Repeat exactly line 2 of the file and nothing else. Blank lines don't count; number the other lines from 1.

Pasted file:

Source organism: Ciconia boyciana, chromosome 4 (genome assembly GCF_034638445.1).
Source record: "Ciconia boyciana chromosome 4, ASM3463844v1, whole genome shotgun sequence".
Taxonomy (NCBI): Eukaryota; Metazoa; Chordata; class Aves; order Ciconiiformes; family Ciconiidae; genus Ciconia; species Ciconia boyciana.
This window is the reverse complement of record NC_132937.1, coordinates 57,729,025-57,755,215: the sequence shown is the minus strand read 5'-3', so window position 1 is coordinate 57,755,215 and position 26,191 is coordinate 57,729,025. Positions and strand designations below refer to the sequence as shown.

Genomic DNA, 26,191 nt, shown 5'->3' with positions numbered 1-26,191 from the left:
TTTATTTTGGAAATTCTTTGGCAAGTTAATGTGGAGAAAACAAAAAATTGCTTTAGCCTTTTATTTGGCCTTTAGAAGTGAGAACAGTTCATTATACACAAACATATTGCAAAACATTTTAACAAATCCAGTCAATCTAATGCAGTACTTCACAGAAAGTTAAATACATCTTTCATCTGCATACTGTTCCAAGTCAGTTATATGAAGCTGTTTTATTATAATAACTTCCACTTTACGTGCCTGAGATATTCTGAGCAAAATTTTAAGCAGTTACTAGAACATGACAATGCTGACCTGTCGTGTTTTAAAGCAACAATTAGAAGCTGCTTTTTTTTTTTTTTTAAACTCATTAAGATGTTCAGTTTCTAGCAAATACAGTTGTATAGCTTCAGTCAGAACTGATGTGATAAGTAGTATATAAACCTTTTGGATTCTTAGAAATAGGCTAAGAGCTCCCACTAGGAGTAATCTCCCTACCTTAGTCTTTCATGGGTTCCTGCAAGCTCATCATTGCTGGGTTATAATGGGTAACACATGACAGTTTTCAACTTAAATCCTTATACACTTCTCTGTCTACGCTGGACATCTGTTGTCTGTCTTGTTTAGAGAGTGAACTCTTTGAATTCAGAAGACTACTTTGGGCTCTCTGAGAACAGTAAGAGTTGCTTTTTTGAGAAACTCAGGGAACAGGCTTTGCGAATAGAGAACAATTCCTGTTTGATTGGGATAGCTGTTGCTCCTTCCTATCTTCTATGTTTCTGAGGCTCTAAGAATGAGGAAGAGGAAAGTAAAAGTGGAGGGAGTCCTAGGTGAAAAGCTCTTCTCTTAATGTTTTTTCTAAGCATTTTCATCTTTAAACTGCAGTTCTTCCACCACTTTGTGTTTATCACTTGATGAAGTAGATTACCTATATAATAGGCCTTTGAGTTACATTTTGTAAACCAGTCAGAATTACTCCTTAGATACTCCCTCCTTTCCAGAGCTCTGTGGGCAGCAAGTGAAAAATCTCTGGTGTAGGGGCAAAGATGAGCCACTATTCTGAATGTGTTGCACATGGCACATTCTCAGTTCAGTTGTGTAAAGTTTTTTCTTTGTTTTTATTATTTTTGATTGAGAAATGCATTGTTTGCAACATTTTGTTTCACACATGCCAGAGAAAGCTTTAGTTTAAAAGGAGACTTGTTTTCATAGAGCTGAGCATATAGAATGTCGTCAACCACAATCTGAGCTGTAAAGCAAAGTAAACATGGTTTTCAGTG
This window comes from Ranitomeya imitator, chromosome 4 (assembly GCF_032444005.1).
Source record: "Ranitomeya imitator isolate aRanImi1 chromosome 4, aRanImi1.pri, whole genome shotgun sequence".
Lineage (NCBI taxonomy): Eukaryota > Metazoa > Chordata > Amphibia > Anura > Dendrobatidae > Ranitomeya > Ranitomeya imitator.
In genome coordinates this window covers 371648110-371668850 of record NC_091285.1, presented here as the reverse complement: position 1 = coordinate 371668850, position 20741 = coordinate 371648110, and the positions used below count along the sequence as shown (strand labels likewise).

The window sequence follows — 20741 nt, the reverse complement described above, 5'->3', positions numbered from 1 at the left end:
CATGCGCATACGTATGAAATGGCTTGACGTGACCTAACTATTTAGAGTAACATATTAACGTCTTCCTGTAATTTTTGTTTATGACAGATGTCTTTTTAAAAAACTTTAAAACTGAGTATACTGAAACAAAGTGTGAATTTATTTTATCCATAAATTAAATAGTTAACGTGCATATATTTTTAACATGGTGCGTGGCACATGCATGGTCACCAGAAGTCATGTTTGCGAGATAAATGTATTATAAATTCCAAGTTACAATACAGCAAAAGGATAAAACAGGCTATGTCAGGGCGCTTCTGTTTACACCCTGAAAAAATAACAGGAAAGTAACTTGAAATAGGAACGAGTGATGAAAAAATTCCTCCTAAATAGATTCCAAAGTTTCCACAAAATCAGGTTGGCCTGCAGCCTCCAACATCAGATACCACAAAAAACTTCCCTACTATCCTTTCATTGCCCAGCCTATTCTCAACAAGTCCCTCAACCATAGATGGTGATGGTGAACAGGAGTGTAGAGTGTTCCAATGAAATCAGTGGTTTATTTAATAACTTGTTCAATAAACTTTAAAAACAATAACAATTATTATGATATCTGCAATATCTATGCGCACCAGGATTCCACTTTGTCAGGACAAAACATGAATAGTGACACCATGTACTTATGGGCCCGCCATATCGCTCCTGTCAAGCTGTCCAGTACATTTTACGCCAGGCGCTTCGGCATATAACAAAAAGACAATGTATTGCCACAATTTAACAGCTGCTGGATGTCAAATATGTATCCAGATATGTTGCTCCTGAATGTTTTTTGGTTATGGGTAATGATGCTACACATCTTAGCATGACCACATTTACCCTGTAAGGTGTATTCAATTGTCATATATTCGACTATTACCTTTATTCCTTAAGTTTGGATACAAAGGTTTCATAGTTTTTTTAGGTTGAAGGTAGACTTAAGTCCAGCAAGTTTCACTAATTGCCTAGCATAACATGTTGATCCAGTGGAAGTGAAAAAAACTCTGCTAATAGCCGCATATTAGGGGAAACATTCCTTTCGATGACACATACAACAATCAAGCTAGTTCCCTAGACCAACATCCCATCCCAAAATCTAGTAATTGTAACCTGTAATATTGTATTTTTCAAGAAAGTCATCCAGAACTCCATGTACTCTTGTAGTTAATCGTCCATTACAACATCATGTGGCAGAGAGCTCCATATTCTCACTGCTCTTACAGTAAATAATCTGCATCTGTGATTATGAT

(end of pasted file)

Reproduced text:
Source record: "Ciconia boyciana chromosome 4, ASM3463844v1, whole genome shotgun sequence".